Perhaps it was the rash of sexual-abuse cases on the part of public school teachers discovered during the 2011-2012 school year.
Or maybe it was the poor impression of educators left by Wisconsin teachers union members in the wake of protests against Gov. Scott Walker.
Or maybe parents finally took the time to go through their children’s backpacks and found the work product that passes for learning these days.
Whatever the reason, last week the Gallup Organization revealed a poll that indicates confidence in our nation’s public schools is at an all-time low.
According to the poll measuring Americans’ confidence in public institutions, confidence in schools is down 5 percentage points from 2011, with just 29 percent expressing “a great deal” or “quite a lot” of confidence in them.
“This is a new low from the 33 percent measured in Gallup’s 2007 and 2008 Confidence in Institutions polls,” Gallup’s website says. “The high was 58 percent the first time Gallup included public schools, in 1973.”
Put another way — because it’s frankly more startling — roughly 70 percent of Americans have low or no confidence in our public schools. The vast majority of us seem to get that our system of public education simply is not getting the job done.
On the other hand, Americans are nothing if not loyal, sometimes blindly so. In 2010, Gallup found a significant gap between people’s confidence in public education generally, versus their high opinions of their own children’s schools.
In that poll, only 18 percent of respondents gave the nation’s schools as a whole a grade of “A” or “B,” but 49 percent gave high marks to their local public schools, and 77 percent gave those grades to their own children’s schools.
Makes you wonder if that data reflected a sort of broad application of the “Not My Kid” epidemic that seems to be plaguing our nation. (It’s “Not My Kid” who bullies, cheats, shoplifts, talks back to authority figures, spends seven-plus hours a day engaged with media, and can name all the Kardashian sisters, but no public officials other than President Obama.)
Perhaps parents who respond to polls don’t want to admit the truth: Even their own child’s schools — even the best public schools in America — are part of a crumbling educational infrastructure.
When it comes to our nation’s public schools, our collective lack of confidence is not unwarranted. Even as our nation’s children demonstrate their lack of educational progress through standardized tests, America’s schools of education continue to churn out teachers trained to pursue the status quo.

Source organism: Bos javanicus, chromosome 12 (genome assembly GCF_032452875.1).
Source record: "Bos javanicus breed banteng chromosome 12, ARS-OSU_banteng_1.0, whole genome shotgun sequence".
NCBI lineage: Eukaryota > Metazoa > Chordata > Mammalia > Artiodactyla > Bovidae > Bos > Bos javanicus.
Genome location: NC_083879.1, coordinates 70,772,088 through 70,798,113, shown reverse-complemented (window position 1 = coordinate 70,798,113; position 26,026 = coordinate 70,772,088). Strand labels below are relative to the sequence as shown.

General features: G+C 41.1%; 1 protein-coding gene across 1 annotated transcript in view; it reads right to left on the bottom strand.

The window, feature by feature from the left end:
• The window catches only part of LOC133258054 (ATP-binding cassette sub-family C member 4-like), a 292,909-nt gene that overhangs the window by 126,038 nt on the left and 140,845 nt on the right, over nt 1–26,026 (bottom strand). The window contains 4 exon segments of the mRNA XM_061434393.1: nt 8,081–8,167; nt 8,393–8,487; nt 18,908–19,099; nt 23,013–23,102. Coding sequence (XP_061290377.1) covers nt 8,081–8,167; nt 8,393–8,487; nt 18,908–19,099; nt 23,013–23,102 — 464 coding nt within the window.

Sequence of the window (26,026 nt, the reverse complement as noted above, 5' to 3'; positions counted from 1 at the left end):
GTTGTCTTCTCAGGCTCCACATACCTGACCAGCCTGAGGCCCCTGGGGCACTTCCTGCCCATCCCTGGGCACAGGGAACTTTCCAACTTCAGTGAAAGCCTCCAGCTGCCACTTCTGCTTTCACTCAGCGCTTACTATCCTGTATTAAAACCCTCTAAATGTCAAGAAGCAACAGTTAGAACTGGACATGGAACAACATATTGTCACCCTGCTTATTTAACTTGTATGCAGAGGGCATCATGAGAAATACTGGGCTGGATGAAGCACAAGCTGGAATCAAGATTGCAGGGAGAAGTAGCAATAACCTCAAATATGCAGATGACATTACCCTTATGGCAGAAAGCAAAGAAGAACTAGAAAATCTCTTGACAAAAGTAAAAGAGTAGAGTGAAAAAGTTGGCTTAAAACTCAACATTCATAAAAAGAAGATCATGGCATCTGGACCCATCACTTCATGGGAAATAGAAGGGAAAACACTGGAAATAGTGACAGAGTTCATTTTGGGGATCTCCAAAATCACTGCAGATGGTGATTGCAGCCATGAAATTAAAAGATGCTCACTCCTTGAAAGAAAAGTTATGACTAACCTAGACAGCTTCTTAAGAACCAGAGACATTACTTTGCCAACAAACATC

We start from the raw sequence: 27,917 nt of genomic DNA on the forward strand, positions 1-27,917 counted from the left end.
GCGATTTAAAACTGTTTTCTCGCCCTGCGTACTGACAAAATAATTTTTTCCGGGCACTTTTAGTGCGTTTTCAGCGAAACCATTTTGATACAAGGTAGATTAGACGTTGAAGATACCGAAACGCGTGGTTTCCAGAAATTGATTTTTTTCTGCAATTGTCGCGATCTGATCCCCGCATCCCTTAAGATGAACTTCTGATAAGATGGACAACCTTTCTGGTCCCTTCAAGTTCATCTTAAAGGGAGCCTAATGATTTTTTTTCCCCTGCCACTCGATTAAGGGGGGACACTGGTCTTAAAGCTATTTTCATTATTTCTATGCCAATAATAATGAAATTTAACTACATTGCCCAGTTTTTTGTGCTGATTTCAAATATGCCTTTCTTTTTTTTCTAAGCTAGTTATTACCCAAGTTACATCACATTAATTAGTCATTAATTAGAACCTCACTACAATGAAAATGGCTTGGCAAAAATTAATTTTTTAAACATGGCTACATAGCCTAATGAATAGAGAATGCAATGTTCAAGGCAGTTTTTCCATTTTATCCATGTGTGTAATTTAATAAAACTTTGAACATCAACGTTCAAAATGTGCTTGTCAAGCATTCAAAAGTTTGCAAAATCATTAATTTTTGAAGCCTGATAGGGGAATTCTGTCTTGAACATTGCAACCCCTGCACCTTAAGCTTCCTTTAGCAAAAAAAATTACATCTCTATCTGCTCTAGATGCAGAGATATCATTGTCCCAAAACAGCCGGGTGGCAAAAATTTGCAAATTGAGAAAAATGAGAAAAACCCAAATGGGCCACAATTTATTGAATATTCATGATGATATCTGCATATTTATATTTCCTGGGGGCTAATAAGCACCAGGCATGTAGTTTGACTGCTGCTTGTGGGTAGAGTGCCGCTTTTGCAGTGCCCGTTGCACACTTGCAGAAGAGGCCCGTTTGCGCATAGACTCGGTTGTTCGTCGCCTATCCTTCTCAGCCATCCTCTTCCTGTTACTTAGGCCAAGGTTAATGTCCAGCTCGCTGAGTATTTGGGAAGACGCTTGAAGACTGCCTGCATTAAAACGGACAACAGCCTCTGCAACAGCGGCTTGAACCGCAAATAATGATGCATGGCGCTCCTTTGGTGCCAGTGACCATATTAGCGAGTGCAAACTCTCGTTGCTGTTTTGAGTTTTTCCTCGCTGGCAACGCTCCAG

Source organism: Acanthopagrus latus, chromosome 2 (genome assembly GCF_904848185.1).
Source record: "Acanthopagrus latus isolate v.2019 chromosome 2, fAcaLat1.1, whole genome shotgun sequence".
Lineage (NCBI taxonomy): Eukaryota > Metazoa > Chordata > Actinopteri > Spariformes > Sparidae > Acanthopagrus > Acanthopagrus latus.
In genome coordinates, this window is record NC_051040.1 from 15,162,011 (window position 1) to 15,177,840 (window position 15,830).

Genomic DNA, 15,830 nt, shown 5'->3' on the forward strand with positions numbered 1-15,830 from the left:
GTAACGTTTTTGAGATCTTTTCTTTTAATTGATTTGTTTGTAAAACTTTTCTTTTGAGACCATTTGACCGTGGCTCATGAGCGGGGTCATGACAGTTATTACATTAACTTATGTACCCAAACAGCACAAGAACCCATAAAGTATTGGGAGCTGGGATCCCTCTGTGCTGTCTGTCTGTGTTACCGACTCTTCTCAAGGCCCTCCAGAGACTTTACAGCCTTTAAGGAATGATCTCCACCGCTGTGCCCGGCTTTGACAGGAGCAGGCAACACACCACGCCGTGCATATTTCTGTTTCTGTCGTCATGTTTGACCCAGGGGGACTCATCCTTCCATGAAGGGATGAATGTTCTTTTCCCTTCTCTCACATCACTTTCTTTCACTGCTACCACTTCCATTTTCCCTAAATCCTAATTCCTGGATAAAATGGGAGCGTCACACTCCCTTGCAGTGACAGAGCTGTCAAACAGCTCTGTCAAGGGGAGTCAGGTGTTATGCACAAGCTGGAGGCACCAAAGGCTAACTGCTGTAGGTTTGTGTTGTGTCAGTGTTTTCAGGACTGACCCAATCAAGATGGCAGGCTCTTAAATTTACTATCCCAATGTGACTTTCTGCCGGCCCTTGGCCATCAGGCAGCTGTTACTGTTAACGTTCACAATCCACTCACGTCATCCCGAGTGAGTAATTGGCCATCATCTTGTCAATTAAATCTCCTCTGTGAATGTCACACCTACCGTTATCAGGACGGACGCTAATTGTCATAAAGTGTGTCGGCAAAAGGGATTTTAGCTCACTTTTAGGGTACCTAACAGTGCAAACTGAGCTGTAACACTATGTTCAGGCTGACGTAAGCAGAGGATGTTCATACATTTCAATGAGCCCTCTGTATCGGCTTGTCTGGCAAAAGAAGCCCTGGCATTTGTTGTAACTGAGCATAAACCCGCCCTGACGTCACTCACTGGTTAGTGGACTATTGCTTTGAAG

Consider that “progressive” activist Bill Ayers remains a guru of teacher education, despite his retirement from teaching two years ago. Throughout his long and illustrious career, he wrote and spoke to a generation of new teachers, and what he told them was that the purpose of education is the “doing of social justice.”
Not transmitting a body of knowledge and cultural competence. Not ensuring that young people are prepared with skills and abilities to earn a living for themselves and their families. Not to uphold the republic by internalizing the values and virtues upon which it was founded.
But rather, according to Mr. Ayers and most of America’s schools of education, teachers ought to be committed to cultivating “critical thinking” and preparing people to participate in a “democracy.”
I’m not sure how you can think critically about things you don’t know, or participate in a democracy when we live in a republic, but maybe that’s me being picky.
One positive outcome of the lack of confidence in public schools might be action on the part of parents and legislatures to do some critical thinking of their own about the purpose of education, and the conflicting goals of those who seek to prepare our children for the future, as opposed to those who use our schools for social engineering.
Perhaps we’d all have more confidence in our schools if the folks setting the educational agenda in America stopped using them for incubators of social change, and instead simply educated our children in a rigorous curriculum of core knowledge.
Progressive? No. But it would be progress, that’s for sure.